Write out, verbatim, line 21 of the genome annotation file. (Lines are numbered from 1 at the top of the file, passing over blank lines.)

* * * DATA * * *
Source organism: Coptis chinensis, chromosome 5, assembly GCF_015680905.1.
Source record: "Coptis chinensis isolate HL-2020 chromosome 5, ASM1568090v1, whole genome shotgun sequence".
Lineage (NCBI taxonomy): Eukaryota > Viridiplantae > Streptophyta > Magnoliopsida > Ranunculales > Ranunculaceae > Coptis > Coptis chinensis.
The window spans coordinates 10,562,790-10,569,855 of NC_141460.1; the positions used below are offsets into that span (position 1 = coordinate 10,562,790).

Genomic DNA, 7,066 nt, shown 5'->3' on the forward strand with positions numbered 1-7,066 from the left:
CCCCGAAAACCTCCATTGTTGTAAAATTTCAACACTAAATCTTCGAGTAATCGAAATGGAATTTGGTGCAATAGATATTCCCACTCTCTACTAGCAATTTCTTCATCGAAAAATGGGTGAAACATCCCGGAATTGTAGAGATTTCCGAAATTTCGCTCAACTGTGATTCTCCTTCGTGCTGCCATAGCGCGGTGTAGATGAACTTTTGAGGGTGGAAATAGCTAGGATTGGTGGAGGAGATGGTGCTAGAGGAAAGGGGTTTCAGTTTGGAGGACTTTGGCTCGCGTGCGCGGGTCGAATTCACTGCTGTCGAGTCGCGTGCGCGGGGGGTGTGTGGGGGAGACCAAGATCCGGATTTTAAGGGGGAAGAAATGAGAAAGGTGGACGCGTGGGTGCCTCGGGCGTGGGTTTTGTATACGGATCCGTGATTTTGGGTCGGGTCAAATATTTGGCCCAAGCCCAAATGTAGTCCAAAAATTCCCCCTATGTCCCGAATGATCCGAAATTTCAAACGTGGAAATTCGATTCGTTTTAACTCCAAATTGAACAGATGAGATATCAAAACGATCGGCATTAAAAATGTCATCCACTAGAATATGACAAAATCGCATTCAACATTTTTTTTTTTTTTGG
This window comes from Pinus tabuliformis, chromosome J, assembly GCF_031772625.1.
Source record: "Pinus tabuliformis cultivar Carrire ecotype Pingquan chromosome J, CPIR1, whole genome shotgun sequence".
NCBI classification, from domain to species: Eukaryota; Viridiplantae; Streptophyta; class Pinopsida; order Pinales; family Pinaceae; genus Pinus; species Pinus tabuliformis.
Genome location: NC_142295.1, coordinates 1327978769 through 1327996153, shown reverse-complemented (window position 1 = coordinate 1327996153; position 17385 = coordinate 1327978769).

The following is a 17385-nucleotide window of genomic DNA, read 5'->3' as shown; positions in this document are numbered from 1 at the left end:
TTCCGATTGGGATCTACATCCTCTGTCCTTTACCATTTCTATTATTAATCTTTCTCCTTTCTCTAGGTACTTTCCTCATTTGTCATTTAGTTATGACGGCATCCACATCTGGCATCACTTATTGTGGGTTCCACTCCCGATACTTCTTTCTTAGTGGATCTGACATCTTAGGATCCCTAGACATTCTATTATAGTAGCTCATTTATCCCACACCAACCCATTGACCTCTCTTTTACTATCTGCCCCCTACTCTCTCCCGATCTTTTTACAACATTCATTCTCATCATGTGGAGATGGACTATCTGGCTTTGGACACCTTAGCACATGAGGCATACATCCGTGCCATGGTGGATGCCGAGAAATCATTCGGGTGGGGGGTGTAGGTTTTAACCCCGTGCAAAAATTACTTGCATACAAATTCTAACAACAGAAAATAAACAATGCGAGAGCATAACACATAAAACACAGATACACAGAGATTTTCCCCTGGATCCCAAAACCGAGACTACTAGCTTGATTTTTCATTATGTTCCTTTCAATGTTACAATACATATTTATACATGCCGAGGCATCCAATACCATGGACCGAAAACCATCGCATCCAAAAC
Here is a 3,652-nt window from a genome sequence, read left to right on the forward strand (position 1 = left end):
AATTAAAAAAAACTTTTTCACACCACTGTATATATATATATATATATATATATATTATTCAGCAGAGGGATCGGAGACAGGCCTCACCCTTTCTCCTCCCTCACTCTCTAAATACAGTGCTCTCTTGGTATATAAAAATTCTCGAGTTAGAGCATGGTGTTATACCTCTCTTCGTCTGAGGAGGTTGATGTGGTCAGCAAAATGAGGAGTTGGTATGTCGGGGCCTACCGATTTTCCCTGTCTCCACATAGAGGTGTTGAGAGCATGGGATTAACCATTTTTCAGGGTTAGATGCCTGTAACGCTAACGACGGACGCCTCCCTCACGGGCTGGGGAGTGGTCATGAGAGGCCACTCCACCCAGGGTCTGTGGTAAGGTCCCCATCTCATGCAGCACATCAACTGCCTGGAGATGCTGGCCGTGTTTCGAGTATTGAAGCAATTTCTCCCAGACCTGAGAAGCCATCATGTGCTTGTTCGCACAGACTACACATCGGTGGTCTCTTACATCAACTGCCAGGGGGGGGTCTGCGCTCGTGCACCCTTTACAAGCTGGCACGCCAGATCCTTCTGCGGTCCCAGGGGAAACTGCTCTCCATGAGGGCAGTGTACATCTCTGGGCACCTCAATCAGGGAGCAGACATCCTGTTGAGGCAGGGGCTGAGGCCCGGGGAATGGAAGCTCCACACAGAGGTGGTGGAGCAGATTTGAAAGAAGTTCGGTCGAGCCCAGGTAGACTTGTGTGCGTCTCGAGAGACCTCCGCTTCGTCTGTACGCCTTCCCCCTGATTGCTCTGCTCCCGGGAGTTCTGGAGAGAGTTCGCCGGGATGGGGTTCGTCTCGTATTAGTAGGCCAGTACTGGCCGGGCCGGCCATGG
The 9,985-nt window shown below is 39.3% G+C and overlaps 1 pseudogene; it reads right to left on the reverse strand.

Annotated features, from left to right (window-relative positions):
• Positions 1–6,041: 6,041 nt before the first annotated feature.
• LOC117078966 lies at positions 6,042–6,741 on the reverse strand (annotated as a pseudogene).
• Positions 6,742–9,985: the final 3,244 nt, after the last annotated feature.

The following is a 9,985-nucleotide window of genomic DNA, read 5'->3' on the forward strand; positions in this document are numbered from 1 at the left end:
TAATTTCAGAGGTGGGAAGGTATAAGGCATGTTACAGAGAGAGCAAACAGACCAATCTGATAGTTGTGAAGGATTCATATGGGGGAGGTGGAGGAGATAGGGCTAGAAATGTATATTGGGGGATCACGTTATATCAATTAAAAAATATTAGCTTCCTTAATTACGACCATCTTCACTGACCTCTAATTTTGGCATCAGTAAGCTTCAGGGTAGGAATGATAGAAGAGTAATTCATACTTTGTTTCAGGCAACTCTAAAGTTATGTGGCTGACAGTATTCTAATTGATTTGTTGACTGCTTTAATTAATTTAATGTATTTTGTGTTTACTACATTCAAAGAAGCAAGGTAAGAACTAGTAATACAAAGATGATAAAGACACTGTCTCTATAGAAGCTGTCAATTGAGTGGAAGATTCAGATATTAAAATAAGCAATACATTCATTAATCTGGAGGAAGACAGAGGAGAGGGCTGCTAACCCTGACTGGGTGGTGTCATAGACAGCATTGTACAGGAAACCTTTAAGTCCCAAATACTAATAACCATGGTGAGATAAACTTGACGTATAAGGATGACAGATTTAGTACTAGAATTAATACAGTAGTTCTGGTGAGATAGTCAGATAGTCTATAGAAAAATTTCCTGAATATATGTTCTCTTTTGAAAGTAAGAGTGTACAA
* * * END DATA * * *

TAATTTCAGAGGTGGGAAGGTATAAGGCATGTTACAGAGAGAGCAAACAGACCAATCTGATAGTTGTGAAGGATTCATATGGGGGAGGTGGAGGAGATAGGGCTAGAAATGTATATTGGGGGATCACGTTATATCAATTAAAAAATATTAGCTTCCTTAATTACGACCATCTTCACTGACCTCTAATTTTGGCATCAGTAAGCTTCAGGGTAGGAATGATAGAAGAGTAATTCATACTTTGTTTCAGGCAACTCTAAAGTTATGTGGCTGACAGTATTCTAATTGATTTGTTGACTGCTTTAATTAATTTAATGTATTTTGTGTTTACTACATTCAAAGAAGCAAGGTAAGAACTAGTAATACAAAGATGATAAAGACACTGTCTCTATAGAAGCTGTCAATTGAGTGGAAGATTCAGATATTAAAATAAGCAATACATTCATTAATCTGGAGGAAGACAGAGGAGAGGGCTGCTAACCCTGACTGGGTGGTGTCATAGACAGCATTGTACAGGAAACCTTTAAGTCCCAAATACTAATAACCATGGTGAGATAAACTTGACGTATAAGGATGACAGATTTAGTACTAGAATTAATACAGTAGTTCTGGTGAGATAGTCAGATAGTCTATAGAAAAATTTCCTGAATATATGTTCTCTTTTGAAAGTAAGAGTGTACAA